February 28th, 2010 by Editor
February 28th, 2010 by Editor
February 28th, 2010 by Editor
February 27th, 2010 by Editor
The following BBC article comes from our U.K. friends across the pond where “pit bulls” were banned under the Dangerous Dog Act of 1991. As any Briton can tell you, the Dangerous Dog Act has not worked since its inception and the following article is yet one more example of why: Because gangs, thugs, and drug dealers will continue to have these dogs no matter how much supposed preventive legislation you pass.
Huge rise in banned fighting dogs
By Claire Marshall
BBC Midlands correspondent
As police raids see the arrest of three people for animal cruelty, the number of banned dogs used for fighting, then abandoned, is soaring. Read the rest of this entry »
February 26th, 2010 by Editor
Like residents of Elgin, Illinois you may be wondering with whom Councilman John Prigge (and perhaps Mayor Ed Schock, Councilman Robert Gilliam, et al) has been associating after Wednesday’s Meeting of the Whole Committee meeting during which Mr. Prigge directly cited the radical animal rights group People for the Ethical Treatment of Animals (PETA) as reason to pass breed-specific legislation (BSL). What he didn’t tell Elgin citizens is that PETA also advocates the end of domestic pet ownership altogether and BSL is just one of the ways they go about doing that:
“In the end, I think it would be lovely if we stopped this whole notion of pets altogether.” Ingrid Newkirk, People for the Ethical Treatment of Animals (PETA), Newsday, Feb. 21, 1988.
“Let us allow the dog to disappear from our brick and concrete jungles–from our firesides, from the leather nooses and chains by which we enslave it.” John Bryant, Fettered Kingdoms: An Examination of A Changing Ethic, Washington People for the Ethical Treatment of Animals, (PETA), 1982, p. 15.
February 25th, 2010 by Editor
Editor’s update: I failed to mention, and so did council members apparently, that part of the registration requirement for so-called “vicious” and “dangerous” dogs (including “pit bulls”) is that there must be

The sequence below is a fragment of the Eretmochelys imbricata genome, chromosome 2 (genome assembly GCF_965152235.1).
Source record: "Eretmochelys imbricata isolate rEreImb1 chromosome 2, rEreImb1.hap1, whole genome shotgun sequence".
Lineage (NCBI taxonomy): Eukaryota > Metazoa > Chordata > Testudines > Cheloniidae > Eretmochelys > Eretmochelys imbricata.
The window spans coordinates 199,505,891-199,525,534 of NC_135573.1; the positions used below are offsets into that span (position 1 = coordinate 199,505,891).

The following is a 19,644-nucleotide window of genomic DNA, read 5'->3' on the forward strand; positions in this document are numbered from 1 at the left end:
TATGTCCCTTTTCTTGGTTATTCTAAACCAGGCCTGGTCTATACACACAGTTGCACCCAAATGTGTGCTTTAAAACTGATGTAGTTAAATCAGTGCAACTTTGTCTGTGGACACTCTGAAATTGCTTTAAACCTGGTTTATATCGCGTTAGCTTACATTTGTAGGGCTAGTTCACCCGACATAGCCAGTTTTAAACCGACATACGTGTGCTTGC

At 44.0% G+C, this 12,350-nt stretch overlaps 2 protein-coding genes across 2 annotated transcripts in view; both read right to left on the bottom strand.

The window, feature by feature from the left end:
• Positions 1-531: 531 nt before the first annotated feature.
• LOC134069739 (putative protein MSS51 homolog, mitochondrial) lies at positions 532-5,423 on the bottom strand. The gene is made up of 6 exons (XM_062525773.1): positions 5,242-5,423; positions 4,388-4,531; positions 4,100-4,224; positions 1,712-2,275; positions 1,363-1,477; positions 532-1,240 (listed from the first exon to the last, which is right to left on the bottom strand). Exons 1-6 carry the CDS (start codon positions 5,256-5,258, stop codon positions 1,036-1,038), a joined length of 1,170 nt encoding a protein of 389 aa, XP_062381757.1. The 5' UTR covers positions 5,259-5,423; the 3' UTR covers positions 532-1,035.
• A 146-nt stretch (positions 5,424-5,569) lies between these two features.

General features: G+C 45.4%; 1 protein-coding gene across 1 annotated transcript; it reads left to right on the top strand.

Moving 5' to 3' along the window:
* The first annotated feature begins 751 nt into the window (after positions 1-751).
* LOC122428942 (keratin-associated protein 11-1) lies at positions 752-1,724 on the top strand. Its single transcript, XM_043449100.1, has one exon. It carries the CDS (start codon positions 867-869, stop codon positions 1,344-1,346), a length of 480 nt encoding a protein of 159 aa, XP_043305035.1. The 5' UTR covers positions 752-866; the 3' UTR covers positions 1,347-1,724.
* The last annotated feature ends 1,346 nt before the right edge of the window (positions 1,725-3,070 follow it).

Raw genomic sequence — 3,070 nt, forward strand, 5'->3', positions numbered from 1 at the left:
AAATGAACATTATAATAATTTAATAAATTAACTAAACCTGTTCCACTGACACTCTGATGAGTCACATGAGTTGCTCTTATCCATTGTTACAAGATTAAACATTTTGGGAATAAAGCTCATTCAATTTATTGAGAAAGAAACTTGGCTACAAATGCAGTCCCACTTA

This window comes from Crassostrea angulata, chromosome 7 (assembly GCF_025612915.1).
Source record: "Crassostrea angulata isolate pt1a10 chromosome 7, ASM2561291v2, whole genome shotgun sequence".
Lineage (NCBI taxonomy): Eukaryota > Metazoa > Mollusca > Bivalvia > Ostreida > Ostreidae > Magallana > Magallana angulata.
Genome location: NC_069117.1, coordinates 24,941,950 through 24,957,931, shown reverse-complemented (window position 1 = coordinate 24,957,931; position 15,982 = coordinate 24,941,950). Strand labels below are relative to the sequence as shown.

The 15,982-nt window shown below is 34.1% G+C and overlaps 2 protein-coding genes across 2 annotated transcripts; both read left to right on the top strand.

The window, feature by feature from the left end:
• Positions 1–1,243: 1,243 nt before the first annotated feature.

“completion of an inspection by the city of the property where the Dangerous Dog or Vicious Dog is to be kept which confirms that the Dangerous Dog or Vicious Dog is or will be confined in compliance with [the ordinance]…and which identifies the number and locations of the signs for a Dangerous Dog or a Vicious Dog required to be posted by the Owner as set forth in [the ordinance]…as applicable.”
How else can you describe such a requirement but as duress? You either move, get rid of your dogs, or submit to an inspection of your home and property. The 4th amendment guarantees,
The right of the people to be secure in their persons, houses, papers, and effects, against unreasonable searches and seizures…and no warrants shall issue, but upon probable cause, supported by oath or affirmation, and particularly describing the place to be searched, and the persons or things to be seized.
While technically Elgin “pit bull” owners would be submitting to this inspection, they may have no other choice, which is why such a requirement constitutes duress and should be deemed unconstitutional. Plus, the wording is so vague it’s hard to determine if the inspection would also include the inside of the home wherein an inspector could nail you for any other violation of the law s/he sees.
It’s taken several days to be able to get through Elgin, Illinois’ breed-specific legislation (BSL) proposal because it’s just that muddled, vague, and confusing. But after having gone through its pages several times, what I can conclude is that it is one of the most unreasonable, unconstitutional, and egregious pieces of legislation I have ever read. Worse, those so forcefully pushing the ordinance don’t seem to even know what the ordinance contains.
February 24th, 2010 by Editor